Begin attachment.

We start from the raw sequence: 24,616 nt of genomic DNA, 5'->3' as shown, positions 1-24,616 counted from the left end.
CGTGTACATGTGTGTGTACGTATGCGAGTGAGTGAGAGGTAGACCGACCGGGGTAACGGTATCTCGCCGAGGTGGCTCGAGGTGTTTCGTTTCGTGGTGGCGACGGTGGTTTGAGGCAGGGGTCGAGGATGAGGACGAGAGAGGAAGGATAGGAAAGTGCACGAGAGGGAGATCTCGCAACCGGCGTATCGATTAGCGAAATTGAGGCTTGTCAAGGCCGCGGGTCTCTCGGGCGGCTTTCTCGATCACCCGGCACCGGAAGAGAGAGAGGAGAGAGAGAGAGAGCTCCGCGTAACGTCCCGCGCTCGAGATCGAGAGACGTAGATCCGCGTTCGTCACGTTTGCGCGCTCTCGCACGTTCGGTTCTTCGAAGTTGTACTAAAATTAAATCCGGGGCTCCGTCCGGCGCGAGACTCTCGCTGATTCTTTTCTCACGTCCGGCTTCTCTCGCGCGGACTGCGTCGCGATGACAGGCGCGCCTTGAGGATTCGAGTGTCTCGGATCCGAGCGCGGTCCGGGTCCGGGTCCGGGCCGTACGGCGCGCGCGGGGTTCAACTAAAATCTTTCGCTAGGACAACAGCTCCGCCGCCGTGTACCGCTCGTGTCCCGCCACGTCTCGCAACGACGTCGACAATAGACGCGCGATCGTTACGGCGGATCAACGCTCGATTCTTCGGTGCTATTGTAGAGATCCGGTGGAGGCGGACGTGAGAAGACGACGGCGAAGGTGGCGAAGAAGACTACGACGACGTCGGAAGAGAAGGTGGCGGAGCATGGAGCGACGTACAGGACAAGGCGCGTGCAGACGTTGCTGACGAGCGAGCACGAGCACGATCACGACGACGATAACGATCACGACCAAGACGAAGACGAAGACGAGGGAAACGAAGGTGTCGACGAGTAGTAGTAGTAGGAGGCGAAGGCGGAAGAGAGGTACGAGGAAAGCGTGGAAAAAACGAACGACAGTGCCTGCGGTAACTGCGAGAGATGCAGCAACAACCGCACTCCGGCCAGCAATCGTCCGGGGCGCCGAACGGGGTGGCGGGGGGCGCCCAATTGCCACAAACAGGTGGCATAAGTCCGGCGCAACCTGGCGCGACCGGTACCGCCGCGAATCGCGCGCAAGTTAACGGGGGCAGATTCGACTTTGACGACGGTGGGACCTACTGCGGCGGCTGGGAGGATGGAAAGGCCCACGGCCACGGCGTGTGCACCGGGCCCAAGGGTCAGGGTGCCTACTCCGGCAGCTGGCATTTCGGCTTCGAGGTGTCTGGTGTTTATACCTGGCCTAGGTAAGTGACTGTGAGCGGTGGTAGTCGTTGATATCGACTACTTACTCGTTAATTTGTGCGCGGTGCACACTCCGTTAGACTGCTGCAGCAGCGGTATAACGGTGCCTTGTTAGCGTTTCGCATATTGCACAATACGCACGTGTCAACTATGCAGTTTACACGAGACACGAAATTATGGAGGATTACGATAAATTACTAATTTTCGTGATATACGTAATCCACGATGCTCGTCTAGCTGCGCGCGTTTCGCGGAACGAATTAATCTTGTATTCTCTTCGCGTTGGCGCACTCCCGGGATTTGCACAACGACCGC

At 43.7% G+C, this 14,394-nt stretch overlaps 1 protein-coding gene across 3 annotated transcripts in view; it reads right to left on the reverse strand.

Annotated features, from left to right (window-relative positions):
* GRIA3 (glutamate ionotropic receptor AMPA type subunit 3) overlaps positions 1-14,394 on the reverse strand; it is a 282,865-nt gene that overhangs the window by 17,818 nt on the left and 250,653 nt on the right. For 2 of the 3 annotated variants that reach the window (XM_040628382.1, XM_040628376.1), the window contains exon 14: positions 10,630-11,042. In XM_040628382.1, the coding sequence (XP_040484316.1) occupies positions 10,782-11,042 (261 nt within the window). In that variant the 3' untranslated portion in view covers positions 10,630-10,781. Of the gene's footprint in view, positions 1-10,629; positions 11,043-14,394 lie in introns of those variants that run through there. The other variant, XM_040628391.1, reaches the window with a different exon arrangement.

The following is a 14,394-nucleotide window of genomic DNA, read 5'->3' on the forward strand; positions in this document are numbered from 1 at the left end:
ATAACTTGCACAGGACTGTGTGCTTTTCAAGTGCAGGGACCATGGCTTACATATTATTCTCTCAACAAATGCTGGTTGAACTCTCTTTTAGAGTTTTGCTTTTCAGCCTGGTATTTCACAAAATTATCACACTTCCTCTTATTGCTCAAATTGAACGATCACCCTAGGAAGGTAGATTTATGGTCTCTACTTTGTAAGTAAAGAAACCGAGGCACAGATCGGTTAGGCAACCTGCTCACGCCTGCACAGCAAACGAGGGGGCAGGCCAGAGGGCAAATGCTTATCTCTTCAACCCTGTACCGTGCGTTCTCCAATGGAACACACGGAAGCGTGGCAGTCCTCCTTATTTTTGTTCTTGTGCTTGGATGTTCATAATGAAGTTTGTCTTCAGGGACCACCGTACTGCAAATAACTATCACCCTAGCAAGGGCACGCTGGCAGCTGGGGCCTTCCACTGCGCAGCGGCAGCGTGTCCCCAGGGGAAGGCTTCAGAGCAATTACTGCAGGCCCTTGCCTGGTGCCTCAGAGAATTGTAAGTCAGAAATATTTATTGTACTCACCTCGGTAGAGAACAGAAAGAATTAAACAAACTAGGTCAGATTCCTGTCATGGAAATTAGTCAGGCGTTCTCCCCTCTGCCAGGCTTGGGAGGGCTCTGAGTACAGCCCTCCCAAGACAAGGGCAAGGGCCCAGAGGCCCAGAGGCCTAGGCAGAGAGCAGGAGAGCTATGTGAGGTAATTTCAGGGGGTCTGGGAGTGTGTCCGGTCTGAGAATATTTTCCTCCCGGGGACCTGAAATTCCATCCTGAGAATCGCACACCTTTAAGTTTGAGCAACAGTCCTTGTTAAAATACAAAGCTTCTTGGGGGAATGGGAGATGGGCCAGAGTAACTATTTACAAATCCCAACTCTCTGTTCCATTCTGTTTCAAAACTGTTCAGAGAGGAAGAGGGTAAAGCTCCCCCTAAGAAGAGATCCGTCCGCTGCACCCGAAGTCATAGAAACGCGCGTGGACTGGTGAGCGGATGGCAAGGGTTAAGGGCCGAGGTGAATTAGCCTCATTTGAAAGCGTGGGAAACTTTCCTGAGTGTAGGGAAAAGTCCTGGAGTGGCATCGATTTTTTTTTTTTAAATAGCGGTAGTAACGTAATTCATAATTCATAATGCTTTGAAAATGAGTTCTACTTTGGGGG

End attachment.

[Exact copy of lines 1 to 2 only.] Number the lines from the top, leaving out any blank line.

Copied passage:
We start from the raw sequence: 24,616 nt of genomic DNA, 5'->3' as shown, positions 1-24,616 counted from the left end.
CGTGTACATGTGTGTGTACGTATGCGAGTGAGTGAGAGGTAGACCGACCGGGGTAACGGTATCTCGCCGAGGTGGCTCGAGGTGTTTCGTTTCGTGGTGGCGACGGTGGTTTGAGGCAGGGGTCGAGGATGAGGACGAGAGAGGAAGGATAGGAAAGTGCACGAGAGGGAGATCTCGCAACCGGCGTATCGATTAGCGAAATTGAGGCTTGTCAAGGCCGCGGGTCTCTCGGGCGGCTTTCTCGATCACCCGGCACCGGAAGAGAGAGAGGAGAGAGAGAGAGAGCTCCGCGTAACGTCCCGCGCTCGAGATCGAGAGACGTAGATCCGCGTTCGTCACGTTTGCGCGCTCTCGCACGTTCGGTTCTTCGAAGTTGTACTAAAATTAAATCCGGGGCTCCGTCCGGCGCGAGACTCTCGCTGATTCTTTTCTCACGTCCGGCTTCTCTCGCGCGGACTGCGTCGCGATGACAGGCGCGCCTTGAGGATTCGAGTGTCTCGGATCCGAGCGCGGTCCGGGTCCGGGTCCGGGCCGTACGGCGCGCGCGGGGTTCAACTAAAATCTTTCGCTAGGACAACAGCTCCGCCGCCGTGTACCGCTCGTGTCCCGCCACGTCTCGCAACGACGTCGACAATAGACGCGCGATCGTTACGGCGGATCAACGCTCGATTCTTCGGTGCTATTGTAGAGATCCGGTGGAGGCGGACGTGAGAAGACGACGGCGAAGGTGGCGAAGAAGACTACGACGACGTCGGAAGAGAAGGTGGCGGAGCATGGAGCGACGTACAGGACAAGGCGCGTGCAGACGTTGCTGACGAGCGAGCACGAGCACGATCACGACGACGATAACGATCACGACCAAGACGAAGACGAAGACGAGGGAAACGAAGGTGTCGACGAGTAGTAGTAGTAGGAGGCGAAGGCGGAAGAGAGGTACGAGGAAAGCGTGGAAAAAACGAACGACAGTGCCTGCGGTAACTGCGAGAGATGCAGCAACAACCGCACTCCGGCCAGCAATCGTCCGGGGCGCCGAACGGGGTGGCGGGGGGCGCCCAATTGCCACAAACAGGTGGCATAAGTCCGGCGCAACCTGGCGCGACCGGTACCGCCGCGAATCGCGCGCAAGTTAACGGGGGCAGATTCGACTTTGACGACGGTGGGACCTACTGCGGCGGCTGGGAGGATGGAAAGGCCCACGGCCACGGCGTGTGCACCGGGCCCAAGGGTCAGGGTGCCTACTCCGGCAGCTGGCATTTCGGCTTCGAGGTGTCTGGTGTTTATACCTGGCCTAGGTAAGTGACTGTGAGCGGTGGTAGTCGTTGATATCGACTACTTACTCGTTAATTTGTGCGCGGTGCACACTCCGTTAGACTGCTGCAGCAGCGGTATAACGGTGCCTTGTTAGCGTTTCGCATATTGCACAATACGCACGTGTCAACTATGCAGTTTACACGAGACACGAAATTATGGAGGATTACGATAAATTACTAATTTTCGTGATATACGTAATCCACGATGCTCGTCTAGCTGCGCGCGTTTCGCGGAACGAATTAATCTTGTATTCTCTTCGCGTTGGCGCACTCCCGGGATTTGCACAACGACCGC